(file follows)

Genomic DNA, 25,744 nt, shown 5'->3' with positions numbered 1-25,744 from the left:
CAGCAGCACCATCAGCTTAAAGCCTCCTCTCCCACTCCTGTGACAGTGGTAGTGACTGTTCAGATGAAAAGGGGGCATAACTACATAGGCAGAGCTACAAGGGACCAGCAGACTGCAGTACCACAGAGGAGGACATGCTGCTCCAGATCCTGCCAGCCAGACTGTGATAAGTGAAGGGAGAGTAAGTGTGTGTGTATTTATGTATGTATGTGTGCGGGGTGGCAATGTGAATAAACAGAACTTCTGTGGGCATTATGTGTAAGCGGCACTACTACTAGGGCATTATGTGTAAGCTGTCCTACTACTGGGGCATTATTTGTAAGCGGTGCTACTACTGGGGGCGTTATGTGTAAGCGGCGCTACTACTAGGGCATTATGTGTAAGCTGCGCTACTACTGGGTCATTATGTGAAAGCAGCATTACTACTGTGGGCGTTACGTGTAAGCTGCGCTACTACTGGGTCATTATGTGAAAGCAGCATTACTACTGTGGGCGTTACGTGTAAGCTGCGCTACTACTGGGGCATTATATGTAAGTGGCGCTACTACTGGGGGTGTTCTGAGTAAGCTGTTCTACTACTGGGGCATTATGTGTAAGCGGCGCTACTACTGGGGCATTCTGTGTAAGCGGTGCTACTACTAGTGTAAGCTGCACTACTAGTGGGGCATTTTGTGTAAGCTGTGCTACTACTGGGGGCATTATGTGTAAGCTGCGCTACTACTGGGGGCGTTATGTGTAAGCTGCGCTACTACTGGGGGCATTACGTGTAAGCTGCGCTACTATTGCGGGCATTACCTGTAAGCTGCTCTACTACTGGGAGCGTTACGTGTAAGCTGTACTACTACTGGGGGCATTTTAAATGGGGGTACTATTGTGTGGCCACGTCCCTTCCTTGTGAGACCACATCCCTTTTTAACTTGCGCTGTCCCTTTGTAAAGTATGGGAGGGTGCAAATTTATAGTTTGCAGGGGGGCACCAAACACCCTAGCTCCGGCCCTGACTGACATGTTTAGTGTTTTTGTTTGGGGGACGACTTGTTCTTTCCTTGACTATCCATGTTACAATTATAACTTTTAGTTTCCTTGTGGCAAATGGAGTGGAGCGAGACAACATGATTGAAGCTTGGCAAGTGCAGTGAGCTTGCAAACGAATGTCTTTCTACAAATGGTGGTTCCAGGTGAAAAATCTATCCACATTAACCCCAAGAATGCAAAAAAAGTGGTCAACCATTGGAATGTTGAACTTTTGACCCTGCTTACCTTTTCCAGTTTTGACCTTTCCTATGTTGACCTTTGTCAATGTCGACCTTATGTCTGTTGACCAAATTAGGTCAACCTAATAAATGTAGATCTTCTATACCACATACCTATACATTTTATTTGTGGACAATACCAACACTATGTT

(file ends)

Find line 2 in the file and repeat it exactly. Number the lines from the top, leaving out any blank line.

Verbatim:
CAGCAGCACCATCAGCTTAAAGCCTCCTCTCCCACTCCTGTGACAGTGGTAGTGACTGTTCAGATGAAAAGGGGGCATAACTACATAGGCAGAGCTACAAGGGACCAGCAGACTGCAGTACCACAGAGGAGGACATGCTGCTCCAGATCCTGCCAGCCAGACTGTGATAAGTGAAGGGAGAGTAAGTGTGTGTGTATTTATGTATGTATGTGTGCGGGGTGGCAATGTGAATAAACAGAACTTCTGTGGGCATTATGTGTAAGCGGCACTACTACTAGGGCATTATGTGTAAGCTGTCCTACTACTGGGGCATTATTTGTAAGCGGTGCTACTACTGGGGGCGTTATGTGTAAGCGGCGCTACTACTAGGGCATTATGTGTAAGCTGCGCTACTACTGGGTCATTATGTGAAAGCAGCATTACTACTGTGGGCGTTACGTGTAAGCTGCGCTACTACTGGGTCATTATGTGAAAGCAGCATTACTACTGTGGGCGTTACGTGTAAGCTGCGCTACTACTGGGGCATTATATGTAAGTGGCGCTACTACTGGGGGTGTTCTGAGTAAGCTGTTCTACTACTGGGGCATTATGTGTAAGCGGCGCTACTACTGGGGCATTCTGTGTAAGCGGTGCTACTACTAGTGTAAGCTGCACTACTAGTGGGGCATTTTGTGTAAGCTGTGCTACTACTGGGGGCATTATGTGTAAGCTGCGCTACTACTGGGGGCGTTATGTGTAAGCTGCGCTACTACTGGGGGCATTACGTGTAAGCTGCGCTACTATTGCGGGCATTACCTGTAAGCTGCTCTACTACTGGGAGCGTTACGTGTAAGCTGTACTACTACTGGGGGCATTTTAAATGGGGGTACTATTGTGTGGCCACGTCCCTTCCTTGTGAGACCACATCCCTTTTTAACTTGCGCTGTCCCTTTGTAAAGTATGGGAGGGTGCAAATTTATAGTTTGCAGGGGGGCACCAAACACCCTAGCTCCGGCCCTGACTGACATGTTTAGTGTTTTTGTTTGGGGGACGACTTGTTCTTTCCTTGACTATCCATGTTACAATTATAACTTTTAGTTTCCTTGTGGCAAATGGAGTGGAGCGAGACAACATGATTGAAGCTTGGCAAGTGCAGTGAGCTTGCAAACGAATGTCTTTCTACAAATGGTGGTTCCAGGTGAAAAATCTATCCACATTAACCCCAAGAATGCAAAAAAAGTGGTCAACCATTGGAATGTTGAACTTTTGACCCTGCTTACCTTTTCCAGTTTTGACCTTTCCTATGTTGACCTTTGTCAATGTCGACCTTATGTCTGTTGACCAAATTAGGTCAACCTAATAAATGTAGATCTTCTATACCACATACCTATACATTTTATTTGTGGACAATACCAACACTATGTT